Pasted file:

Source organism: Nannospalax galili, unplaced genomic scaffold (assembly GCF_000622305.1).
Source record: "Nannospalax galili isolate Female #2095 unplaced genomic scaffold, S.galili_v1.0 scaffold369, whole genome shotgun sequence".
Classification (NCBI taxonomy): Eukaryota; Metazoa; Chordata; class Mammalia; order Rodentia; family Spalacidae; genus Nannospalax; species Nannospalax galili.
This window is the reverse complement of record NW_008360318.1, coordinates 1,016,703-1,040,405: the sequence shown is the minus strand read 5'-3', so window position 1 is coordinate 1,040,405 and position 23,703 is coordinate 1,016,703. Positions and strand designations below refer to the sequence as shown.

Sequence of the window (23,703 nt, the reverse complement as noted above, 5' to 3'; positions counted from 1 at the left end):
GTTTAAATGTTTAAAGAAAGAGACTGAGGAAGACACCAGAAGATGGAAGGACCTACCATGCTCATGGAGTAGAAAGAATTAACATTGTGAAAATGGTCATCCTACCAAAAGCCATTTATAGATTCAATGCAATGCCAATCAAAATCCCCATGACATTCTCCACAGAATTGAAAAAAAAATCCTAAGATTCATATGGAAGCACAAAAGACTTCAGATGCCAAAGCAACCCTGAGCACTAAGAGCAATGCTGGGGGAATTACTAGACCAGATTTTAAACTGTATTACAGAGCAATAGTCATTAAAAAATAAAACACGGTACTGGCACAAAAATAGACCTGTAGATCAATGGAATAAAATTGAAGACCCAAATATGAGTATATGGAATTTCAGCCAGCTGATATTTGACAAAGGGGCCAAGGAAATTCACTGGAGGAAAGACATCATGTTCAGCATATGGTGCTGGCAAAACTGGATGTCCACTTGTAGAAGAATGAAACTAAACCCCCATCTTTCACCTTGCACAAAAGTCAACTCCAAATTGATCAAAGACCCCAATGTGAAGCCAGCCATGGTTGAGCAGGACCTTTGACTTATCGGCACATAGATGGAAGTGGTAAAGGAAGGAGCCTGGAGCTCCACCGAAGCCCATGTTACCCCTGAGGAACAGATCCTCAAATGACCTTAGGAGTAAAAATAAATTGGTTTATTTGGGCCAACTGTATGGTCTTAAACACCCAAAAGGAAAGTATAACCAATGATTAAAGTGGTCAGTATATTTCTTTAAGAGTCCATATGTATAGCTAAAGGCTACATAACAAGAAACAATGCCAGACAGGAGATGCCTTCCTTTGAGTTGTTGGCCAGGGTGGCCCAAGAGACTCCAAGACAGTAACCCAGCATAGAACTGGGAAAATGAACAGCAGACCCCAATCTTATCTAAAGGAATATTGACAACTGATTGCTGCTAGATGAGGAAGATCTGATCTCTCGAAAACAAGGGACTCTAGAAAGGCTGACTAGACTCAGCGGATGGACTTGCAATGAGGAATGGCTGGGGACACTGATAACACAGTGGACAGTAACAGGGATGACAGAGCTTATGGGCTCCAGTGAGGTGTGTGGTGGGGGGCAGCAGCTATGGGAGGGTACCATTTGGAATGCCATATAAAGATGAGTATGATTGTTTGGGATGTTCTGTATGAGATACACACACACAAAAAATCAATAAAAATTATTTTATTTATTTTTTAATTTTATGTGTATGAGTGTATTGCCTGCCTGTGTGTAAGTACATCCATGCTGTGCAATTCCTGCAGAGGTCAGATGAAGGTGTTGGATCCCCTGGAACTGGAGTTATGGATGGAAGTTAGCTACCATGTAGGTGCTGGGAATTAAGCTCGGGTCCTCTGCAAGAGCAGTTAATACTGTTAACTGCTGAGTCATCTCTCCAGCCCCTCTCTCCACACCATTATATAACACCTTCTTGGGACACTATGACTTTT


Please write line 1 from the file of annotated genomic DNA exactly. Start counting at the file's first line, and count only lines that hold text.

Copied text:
Source organism: Nannospalax galili, unplaced genomic scaffold (assembly GCF_000622305.1).